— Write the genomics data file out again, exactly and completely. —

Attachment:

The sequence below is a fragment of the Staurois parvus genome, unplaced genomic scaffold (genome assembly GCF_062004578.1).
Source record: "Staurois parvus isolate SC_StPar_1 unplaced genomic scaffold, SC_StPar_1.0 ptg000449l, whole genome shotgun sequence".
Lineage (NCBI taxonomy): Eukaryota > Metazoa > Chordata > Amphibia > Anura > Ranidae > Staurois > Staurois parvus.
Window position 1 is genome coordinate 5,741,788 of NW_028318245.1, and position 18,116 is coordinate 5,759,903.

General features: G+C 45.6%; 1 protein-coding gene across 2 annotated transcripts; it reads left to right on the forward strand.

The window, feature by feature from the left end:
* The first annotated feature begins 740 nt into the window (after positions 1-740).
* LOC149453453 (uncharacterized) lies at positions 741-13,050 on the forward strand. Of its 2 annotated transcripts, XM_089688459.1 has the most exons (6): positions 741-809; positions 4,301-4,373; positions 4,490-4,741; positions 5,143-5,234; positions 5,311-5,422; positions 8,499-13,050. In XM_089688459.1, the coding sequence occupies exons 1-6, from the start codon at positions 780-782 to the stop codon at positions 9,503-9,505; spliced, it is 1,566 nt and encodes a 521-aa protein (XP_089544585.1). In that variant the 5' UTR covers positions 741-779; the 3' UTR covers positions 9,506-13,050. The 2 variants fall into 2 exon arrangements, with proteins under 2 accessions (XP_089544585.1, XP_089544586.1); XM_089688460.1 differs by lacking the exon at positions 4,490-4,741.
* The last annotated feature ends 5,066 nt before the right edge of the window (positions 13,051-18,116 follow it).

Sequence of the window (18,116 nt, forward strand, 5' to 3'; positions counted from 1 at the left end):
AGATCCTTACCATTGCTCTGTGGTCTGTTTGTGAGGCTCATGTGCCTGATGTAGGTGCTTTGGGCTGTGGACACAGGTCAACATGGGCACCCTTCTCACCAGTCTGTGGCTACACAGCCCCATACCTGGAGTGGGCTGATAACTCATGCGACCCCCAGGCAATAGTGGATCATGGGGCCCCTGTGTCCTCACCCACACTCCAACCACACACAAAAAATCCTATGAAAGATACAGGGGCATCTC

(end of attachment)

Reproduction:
The sequence below is a fragment of the Staurois parvus genome, unplaced genomic scaffold (genome assembly GCF_062004578.1).
Source record: "Staurois parvus isolate SC_StPar_1 unplaced genomic scaffold, SC_StPar_1.0 ptg000449l, whole genome shotgun sequence".
Lineage (NCBI taxonomy): Eukaryota > Metazoa > Chordata > Amphibia > Anura > Ranidae > Staurois > Staurois parvus.
Window position 1 is genome coordinate 5,741,788 of NW_028318245.1, and position 18,116 is coordinate 5,759,903.

General features: G+C 45.6%; 1 protein-coding gene across 2 annotated transcripts; it reads left to right on the forward strand.

The window, feature by feature from the left end:
* The first annotated feature begins 740 nt into the window (after positions 1-740).
* LOC149453453 (uncharacterized) lies at positions 741-13,050 on the forward strand. Of its 2 annotated transcripts, XM_089688459.1 has the most exons (6): positions 741-809; positions 4,301-4,373; positions 4,490-4,741; positions 5,143-5,234; positions 5,311-5,422; positions 8,499-13,050. In XM_089688459.1, the coding sequence occupies exons 1-6, from the start codon at positions 780-782 to the stop codon at positions 9,503-9,505; spliced, it is 1,566 nt and encodes a 521-aa protein (XP_089544585.1). In that variant the 5' UTR covers positions 741-779; the 3' UTR covers positions 9,506-13,050. The 2 variants fall into 2 exon arrangements, with proteins under 2 accessions (XP_089544585.1, XP_089544586.1); XM_089688460.1 differs by lacking the exon at positions 4,490-4,741.
* The last annotated feature ends 5,066 nt before the right edge of the window (positions 13,051-18,116 follow it).

Sequence of the window (18,116 nt, forward strand, 5' to 3'; positions counted from 1 at the left end):
AGATCCTTACCATTGCTCTGTGGTCTGTTTGTGAGGCTCATGTGCCTGATGTAGGTGCTTTGGGCTGTGGACACAGGTCAACATGGGCACCCTTCTCACCAGTCTGTGGCTACACAGCCCCATACCTGGAGTGGGCTGATAACTCATGCGACCCCCAGGCAATAGTGGATCATGGGGCCCCTGTGTCCTCACCCACACTCCAACCACACACAAAAAATCCTATGAAAGATACAGGGGCATCTC